Sure, even obnoxious salespeople make the sale sometimes. But they never establish a relationship of trust that’s the foundation of customer loyalty. 

We can do better. 

You see, it’s not about the number of “touches”. If it was, you’d have bought that extended warranty for your car by now. 

It’s about the right interactions at the right time in your prospect’s buying journey. The message at each stage is different because the relationship at every stage is different. 

Think about your best customer. Would you walk up to them and introduce yourself as if you’d never met? Of course not! Once you’ve established a relationship, your interactions are different. 

When you develop the relationship appropriately, the sales conversation becomes more natural. You’re not trying to drag them into the sale. Instead, buying becomes the next logical step for them. 

new client more sales

Making Your Marketing and Advertising Dollars Count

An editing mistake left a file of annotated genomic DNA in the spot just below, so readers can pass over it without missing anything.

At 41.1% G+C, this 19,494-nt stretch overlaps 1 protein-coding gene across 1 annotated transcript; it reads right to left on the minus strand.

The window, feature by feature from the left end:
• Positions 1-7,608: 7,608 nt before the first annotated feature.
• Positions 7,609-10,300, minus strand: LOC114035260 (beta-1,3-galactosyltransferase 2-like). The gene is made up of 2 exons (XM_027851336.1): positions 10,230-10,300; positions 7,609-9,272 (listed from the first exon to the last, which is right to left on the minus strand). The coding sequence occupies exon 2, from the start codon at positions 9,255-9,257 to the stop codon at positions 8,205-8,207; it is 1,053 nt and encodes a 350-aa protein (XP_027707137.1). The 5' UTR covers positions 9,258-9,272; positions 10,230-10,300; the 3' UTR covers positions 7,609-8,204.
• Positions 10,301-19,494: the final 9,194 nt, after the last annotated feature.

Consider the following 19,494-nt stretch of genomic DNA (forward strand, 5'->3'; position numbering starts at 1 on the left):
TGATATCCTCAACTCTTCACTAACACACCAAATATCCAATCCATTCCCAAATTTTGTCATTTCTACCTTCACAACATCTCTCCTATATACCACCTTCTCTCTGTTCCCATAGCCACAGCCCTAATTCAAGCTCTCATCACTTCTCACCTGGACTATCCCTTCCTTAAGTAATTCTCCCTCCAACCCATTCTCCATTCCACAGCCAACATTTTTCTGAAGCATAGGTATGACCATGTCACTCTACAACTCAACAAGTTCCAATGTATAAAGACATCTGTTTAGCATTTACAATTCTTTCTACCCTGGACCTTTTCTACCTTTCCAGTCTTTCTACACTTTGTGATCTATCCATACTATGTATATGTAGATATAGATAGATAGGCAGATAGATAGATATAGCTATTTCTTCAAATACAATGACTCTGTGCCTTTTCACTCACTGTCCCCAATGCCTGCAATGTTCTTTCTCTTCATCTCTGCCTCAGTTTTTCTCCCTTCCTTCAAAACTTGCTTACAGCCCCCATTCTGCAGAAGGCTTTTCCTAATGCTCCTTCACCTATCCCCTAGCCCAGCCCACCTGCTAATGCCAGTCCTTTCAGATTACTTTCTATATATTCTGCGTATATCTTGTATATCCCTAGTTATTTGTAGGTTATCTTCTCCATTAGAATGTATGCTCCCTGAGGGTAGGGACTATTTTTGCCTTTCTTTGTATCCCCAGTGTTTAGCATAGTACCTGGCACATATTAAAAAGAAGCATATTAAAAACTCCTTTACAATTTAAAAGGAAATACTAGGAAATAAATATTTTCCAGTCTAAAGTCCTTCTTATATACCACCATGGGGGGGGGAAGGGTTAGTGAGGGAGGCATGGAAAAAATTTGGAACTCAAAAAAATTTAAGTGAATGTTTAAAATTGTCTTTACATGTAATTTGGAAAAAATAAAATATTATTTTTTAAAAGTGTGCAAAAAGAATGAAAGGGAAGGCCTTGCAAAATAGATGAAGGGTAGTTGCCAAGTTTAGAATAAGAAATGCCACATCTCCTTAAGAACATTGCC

Once you’ve defined your customer’s journey, you can match your marketing and sales tactics to the stage where they have the most impact. You won’t be wasting money by saying the wrong thing at the wrong time. Or even the right thing at the wrong time!

The final piece of your marketing system is to measure the key indicators at each stage of the customer journey so you know what’s working and what needs improvement. 

Good key indicators are more than just knowing your number of leads, proposals, and sales. They give you insight into each interaction with a prospect or customer. And they let you know where there are bottlenecks or roadblocks that inhibit sales. 

Organic Growth in Any Economy

When your marketing strategy has all three elements: a documented customer journey, properly positioned tactics, and the right analytics, you’re positioned for predictable, profitable growth with integrity. 

“The wind and the waves are always on the side of the ablest navigator.” – Edmund Gibbon

How seaworthy is your marketing

How Seaworthy is

Your Marketing?

Are you a day sailor or a racing yacht? Find out with this short quiz.